Marginality and Theology of New Marginality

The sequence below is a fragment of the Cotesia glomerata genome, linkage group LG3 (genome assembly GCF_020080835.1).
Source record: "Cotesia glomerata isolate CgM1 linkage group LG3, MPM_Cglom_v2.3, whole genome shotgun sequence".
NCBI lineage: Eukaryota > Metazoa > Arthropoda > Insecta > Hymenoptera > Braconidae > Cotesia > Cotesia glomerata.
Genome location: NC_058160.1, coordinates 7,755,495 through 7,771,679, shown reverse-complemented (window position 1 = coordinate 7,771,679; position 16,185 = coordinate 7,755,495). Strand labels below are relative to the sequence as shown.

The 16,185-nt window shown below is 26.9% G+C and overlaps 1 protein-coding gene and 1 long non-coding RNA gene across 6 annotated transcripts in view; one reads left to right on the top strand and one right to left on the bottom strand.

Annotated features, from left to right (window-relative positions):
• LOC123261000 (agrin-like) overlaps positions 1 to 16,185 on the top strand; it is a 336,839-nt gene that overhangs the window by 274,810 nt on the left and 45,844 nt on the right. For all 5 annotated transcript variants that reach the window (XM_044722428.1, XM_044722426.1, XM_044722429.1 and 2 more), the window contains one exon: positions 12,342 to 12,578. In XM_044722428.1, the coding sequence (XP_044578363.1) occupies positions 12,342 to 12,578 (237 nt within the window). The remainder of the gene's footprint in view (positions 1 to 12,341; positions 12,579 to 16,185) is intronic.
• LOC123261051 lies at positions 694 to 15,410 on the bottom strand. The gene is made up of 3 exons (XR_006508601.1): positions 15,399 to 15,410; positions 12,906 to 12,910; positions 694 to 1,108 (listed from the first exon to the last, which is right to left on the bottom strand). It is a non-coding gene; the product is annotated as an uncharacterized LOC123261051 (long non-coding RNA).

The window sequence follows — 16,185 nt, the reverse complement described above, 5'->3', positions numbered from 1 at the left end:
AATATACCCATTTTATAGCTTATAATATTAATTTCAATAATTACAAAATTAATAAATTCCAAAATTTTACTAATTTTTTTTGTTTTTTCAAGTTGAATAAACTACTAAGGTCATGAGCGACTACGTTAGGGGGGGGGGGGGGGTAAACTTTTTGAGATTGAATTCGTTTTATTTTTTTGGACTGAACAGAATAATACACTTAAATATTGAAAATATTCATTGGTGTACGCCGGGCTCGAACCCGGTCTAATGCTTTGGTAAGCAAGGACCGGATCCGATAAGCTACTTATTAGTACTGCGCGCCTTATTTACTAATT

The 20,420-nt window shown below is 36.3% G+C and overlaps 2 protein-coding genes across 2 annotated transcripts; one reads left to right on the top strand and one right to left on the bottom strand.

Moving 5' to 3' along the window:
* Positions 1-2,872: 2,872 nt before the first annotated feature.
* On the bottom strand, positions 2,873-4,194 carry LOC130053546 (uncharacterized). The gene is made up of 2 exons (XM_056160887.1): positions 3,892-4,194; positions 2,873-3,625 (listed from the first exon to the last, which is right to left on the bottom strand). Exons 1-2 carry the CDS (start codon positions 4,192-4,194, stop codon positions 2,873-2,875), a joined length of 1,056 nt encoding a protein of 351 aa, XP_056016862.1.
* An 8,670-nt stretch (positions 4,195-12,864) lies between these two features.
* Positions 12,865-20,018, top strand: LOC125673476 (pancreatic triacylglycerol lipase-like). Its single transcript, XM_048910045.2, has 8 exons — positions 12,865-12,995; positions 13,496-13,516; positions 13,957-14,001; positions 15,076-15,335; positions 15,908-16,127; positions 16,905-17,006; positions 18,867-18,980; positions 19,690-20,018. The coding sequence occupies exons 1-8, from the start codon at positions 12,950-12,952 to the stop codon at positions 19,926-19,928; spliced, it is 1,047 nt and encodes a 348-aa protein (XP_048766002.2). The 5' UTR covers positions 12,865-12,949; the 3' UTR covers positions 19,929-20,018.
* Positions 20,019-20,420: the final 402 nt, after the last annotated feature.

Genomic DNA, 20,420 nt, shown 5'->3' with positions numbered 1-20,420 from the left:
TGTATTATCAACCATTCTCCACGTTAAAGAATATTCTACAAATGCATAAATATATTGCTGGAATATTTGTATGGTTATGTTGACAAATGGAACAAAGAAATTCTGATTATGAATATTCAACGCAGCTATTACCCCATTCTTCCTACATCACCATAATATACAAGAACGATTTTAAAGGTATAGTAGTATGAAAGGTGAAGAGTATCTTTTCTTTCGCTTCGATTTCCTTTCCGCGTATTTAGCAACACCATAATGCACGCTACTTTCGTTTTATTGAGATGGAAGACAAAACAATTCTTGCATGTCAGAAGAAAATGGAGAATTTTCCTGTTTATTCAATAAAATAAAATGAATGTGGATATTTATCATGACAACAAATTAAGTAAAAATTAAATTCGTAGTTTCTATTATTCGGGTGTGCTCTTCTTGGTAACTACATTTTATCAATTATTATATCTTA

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A pastoral theology for Asian-Indian immigrant families that fear the family declension and intergenerational conflict that effects the development of the self must attend to the issues of marginality. Marginality is a major aspect of both first- and second-generation immigrants’ experience in the United States, with each group experiencing marginality somewhat differently, like all other people of color do in every area of their lives. However, the level of marginality and the emotional pain that second-generation immigrants experience differ significantly from that of first-generation immigrants. First of all, second-generation immigrants who are born, raised, socialized, and educated in the United States, speaking the same language with the same accent, and mostly thinking and acting like their American counterparts, are often viewed as being marginal or “others” in their own land. When they return to their parental community, they are also marginalized there and regarded as a minority, as they are not considered as fully Indian. It is a double marginality—marginality in mainstream American society and in the dominant immigrant (parental) community. For this very reason, the different levels of marginality experienced by those in the Indian immigrant community manifest themselves as intergenerational conflict. This requires our serious attention.